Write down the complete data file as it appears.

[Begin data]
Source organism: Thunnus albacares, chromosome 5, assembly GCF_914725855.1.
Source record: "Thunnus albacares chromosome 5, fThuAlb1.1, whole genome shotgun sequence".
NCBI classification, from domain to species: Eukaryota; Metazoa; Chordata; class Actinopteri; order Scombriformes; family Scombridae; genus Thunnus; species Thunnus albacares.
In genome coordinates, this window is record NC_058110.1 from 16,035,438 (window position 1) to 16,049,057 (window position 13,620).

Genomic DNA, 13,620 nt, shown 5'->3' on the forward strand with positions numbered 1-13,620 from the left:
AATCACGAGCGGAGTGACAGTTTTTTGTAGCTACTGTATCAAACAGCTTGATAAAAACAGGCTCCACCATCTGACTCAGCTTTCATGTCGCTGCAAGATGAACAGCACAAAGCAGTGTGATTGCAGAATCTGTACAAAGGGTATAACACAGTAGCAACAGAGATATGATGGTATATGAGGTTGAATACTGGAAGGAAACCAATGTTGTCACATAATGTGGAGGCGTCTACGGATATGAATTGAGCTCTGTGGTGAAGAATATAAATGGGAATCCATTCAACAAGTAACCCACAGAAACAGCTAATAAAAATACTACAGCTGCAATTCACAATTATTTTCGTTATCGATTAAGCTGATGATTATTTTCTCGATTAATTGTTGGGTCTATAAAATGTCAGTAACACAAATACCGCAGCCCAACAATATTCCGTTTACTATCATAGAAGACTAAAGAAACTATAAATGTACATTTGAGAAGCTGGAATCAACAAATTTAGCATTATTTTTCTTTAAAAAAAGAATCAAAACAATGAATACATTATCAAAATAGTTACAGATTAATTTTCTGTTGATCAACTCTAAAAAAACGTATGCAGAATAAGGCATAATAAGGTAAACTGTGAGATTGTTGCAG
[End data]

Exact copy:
Source organism: Thunnus albacares, chromosome 5, assembly GCF_914725855.1.
Source record: "Thunnus albacares chromosome 5, fThuAlb1.1, whole genome shotgun sequence".
NCBI classification, from domain to species: Eukaryota; Metazoa; Chordata; class Actinopteri; order Scombriformes; family Scombridae; genus Thunnus; species Thunnus albacares.
In genome coordinates, this window is record NC_058110.1 from 16,035,438 (window position 1) to 16,049,057 (window position 13,620).

Genomic DNA, 13,620 nt, shown 5'->3' on the forward strand with positions numbered 1-13,620 from the left:
AATCACGAGCGGAGTGACAGTTTTTTGTAGCTACTGTATCAAACAGCTTGATAAAAACAGGCTCCACCATCTGACTCAGCTTTCATGTCGCTGCAAGATGAACAGCACAAAGCAGTGTGATTGCAGAATCTGTACAAAGGGTATAACACAGTAGCAACAGAGATATGATGGTATATGAGGTTGAATACTGGAAGGAAACCAATGTTGTCACATAATGTGGAGGCGTCTACGGATATGAATTGAGCTCTGTGGTGAAGAATATAAATGGGAATCCATTCAACAAGTAACCCACAGAAACAGCTAATAAAAATACTACAGCTGCAATTCACAATTATTTTCGTTATCGATTAAGCTGATGATTATTTTCTCGATTAATTGTTGGGTCTATAAAATGTCAGTAACACAAATACCGCAGCCCAACAATATTCCGTTTACTATCATAGAAGACTAAAGAAACTATAAATGTACATTTGAGAAGCTGGAATCAACAAATTTAGCATTATTTTTCTTTAAAAAAAGAATCAAAACAATGAATACATTATCAAAATAGTTACAGATTAATTTTCTGTTGATCAACTCTAAAAAAACGTATGCAGAATAAGGCATAATAAGGTAAACTGTGAGATTGTTGCAG